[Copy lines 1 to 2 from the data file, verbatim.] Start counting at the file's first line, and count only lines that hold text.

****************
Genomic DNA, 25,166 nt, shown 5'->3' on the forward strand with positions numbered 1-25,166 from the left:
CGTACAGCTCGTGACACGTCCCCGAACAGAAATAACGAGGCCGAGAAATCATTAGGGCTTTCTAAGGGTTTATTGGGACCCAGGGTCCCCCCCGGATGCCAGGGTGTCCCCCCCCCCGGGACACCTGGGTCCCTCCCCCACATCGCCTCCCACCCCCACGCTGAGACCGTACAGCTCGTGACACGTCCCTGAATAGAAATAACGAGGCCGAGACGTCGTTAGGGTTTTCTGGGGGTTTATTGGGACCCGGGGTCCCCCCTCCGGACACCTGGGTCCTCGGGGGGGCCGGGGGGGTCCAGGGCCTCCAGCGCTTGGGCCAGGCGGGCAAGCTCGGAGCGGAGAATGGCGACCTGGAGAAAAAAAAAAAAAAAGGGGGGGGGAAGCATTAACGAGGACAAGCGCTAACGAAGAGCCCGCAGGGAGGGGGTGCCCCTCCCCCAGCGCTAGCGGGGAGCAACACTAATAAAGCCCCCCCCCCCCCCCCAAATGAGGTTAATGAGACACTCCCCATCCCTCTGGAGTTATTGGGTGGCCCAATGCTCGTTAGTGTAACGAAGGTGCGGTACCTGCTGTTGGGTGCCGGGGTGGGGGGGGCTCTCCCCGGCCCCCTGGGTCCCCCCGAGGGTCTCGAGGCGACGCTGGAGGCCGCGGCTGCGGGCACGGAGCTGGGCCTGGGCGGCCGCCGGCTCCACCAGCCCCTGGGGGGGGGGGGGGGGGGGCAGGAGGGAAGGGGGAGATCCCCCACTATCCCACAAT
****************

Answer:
Genomic DNA, 25,166 nt, shown 5'->3' on the forward strand with positions numbered 1-25,166 from the left:
CGTACAGCTCGTGACACGTCCCCGAACAGAAATAACGAGGCCGAGAAATCATTAGGGCTTTCTAAGGGTTTATTGGGACCCAGGGTCCCCCCCGGATGCCAGGGTGTCCCCCCCCCCGGGACACCTGGGTCCCTCCCCCACATCGCCTCCCACCCCCACGCTGAGACCGTACAGCTCGTGACACGTCCCTGAATAGAAATAACGAGGCCGAGACGTCGTTAGGGTTTTCTGGGGGTTTATTGGGACCCGGGGTCCCCCCTCCGGACACCTGGGTCCTCGGGGGGGCCGGGGGGGTCCAGGGCCTCCAGCGCTTGGGCCAGGCGGGCAAGCTCGGAGCGGAGAATGGCGACCTGGAGAAAAAAAAAAAAAAAGGGGGGGGGAAGCATTAACGAGGACAAGCGCTAACGAAGAGCCCGCAGGGAGGGGGTGCCCCTCCCCCAGCGCTAGCGGGGAGCAACACTAATAAAGCCCCCCCCCCCCCCCCAAATGAGGTTAATGAGACACTCCCCATCCCTCTGGAGTTATTGGGTGGCCCAATGCTCGTTAGTGTAACGAAGGTGCGGTACCTGCTGTTGGGTGCCGGGGTGGGGGGGGCTCTCCCCGGCCCCCTGGGTCCCCCCGAGGGTCTCGAGGCGACGCTGGAGGCCGCGGCTGCGGGCACGGAGCTGGGCCTGGGCGGCCGCCGGCTCCACCAGCCCCTGGGGGGGGGGGGGGGGGGGCAGGAGGGAAGGGGGAGATCCCCCACTATCCCACAAT